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Andrew Comyn "Sandy" Irvine (8 April 1902 – 8 June 1924) was an English mountaineer who took part in the 1924 British Everest Expedition, the third British expedition to the world's highest (8,848 m) mountain, Mount Everest.
While attempting the first ascent of Mount Everest, he and his climbing partner George Mallory disappeared somewhere high on the mountain's northeast ridge. The pair were last sighted only a few hundred metres from the summit, and it is unknown if the pair reached the summit before they perished. Mallory's body was found in 1999, but Irvine's body has never been found.
Irvine was born in Birkenhead, Cheshire, one of six children of William Ferguson Irvine (1869–1962) by Lilian Davies-Colley (1870–1950). His father's family had Scottish and Welsh roots, whilst his mother was from an old Cheshire family. He was a cousin of journalist and writer Lyn Irvine, and also of pioneering female surgeon Eleanor Davies Colley and of political activist Harriet Shaw Weaver.
He was educated at Birkenhead School and Shrewsbury School, where he demonstrated a natural engineering acumen, able to improvise fixes or improvements to almost anything mechanical. During the First World War, he created a small stir at the War Office by sending them a design for a synchronisation gear to allow a machine gun to fire from a propeller-driven aeroplane without damaging the propeller's blades, and also a design for a gyroscopic stabiliser for aircraft.
He was also a keen sportsman and particularly excelled at rowing. His prodigious ability as a rower made him a star of the 1919 'Peace Regatta' at Henley, and propelled him to Merton College, Oxford to study Engineering. At Oxford he joined the Oxford University Mountaineering Club, and was also a member of the Oxford crew for the Oxford and Cambridge Boat Race in 1922 and a member of the winning crew in 1923, the only occasion upon which Oxford did so between 1913 and 1937.
He had a relationship with a former chorus girl called Marjory Agnes Standish Summers (née Thompson), who at the age of 19 had married Harry Summers, then aged 52, in 1917. Summers was one of the founders of John Summers & Sons, a steel company. While Irvine was on Everest, Harry began divorce proceedings against Marjory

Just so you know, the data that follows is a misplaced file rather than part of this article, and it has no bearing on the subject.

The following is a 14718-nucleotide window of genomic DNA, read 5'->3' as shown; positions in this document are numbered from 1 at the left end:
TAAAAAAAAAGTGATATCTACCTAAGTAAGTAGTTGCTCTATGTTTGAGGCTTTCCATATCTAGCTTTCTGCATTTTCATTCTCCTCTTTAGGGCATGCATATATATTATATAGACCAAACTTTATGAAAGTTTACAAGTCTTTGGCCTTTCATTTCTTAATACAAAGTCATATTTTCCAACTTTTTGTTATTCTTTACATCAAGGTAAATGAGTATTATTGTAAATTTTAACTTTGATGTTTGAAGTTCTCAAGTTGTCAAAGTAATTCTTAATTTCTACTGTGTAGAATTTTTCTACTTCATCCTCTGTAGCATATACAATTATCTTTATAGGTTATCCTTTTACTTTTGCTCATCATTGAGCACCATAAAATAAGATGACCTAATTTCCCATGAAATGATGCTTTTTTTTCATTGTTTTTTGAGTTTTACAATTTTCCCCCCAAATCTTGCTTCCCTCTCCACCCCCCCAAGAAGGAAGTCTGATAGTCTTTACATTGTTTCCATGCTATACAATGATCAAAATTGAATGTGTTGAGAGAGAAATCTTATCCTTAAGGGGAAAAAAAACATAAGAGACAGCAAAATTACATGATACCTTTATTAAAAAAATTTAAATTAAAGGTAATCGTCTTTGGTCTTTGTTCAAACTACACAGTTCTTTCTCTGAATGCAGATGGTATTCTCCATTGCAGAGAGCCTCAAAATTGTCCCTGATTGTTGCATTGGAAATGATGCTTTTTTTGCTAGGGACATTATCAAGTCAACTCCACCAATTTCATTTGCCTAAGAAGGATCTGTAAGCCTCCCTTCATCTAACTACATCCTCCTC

In 1923 Irvine took part in the Merton College Arctic Expedition to Spitsbergen,where he excelled on every front. He and the expedition's leader, Noel Odell, discovered that they had met before in 1919 on Foel Grach, a 3000-foot-high Welsh mountain, when Irvine had ridden his motorcycle to the top and surprised Odell and his wife Mona, who had climbed it on foot. Subsequently, on Odell's recommendation, Irvine was invited to join the forthcoming third British Mount Everest expedition on the grounds that he might be the "superman" that the expedition felt it needed. He was at the time still a 21-year-old undergraduate student.
Irvine set sail for the Himalayas from Liverpool on board the SS California on 29 February 1924, along with three other members of the expedition, including George Mallory. Mallory later wrote home to his wife, that Irvine "could be relied on for anything except perhaps conversation".
During the expedition, he made major and crucial innovations to the expedition's professionally designed oxygen sets, radically improving their functionality, lightness, and strength. He also maintained the expedition's cameras, camp beds, primus stoves and many other devices. He was universally popular, and respected by his older colleagues for his ingenuity, companionability and unstinting hard work.
The expedition made two unsuccessful attempts on the summit in early June, and there was time for one more before the heavy snowfall that came with the summer monsoon would make climbing too dangerous. This last chance fell to the expedition's most experienced climber, George Mallory. To the surprise of other expedition members, Mallory chose the 22-year-old inexperienced Irvine above the older, more seasoned climber, Noel Odell. Irvine's proficiency with the oxygen equipment was obviously a major factor in Mallory's decision, but there has been some debate ever since about the precise reasons for his choice.
Mallory and Irvine began their ascent on 6 June, and by the end of the next day, the pair had established a final two-man camp at 8,168 m (26,800 ft), from which to make their final push on the summit. It is not known what time they departed on 8 June, but there is circumstantial evidence to suggest that they did not have the smooth early start that Mallory had hoped for.
Noel Odell, who was acting in a supporting role, reported seeing them at 12:50 pm – much later than expected – ascending what he believed was the Second Step of the northeast ridge and "going strongly for the top", although in the years that followed exactly which of the Three Steps Odell had sighted the pair climbing became extremely controversial.
It has never been established whether they reached the summit. They never returned to high camp and died somewhere high on the mountain. The discovery of Mallory's body in 1999, with its severe rope jerk injury about his waist, suggests the two were roped when they fell. Irvine's body has never been discovered.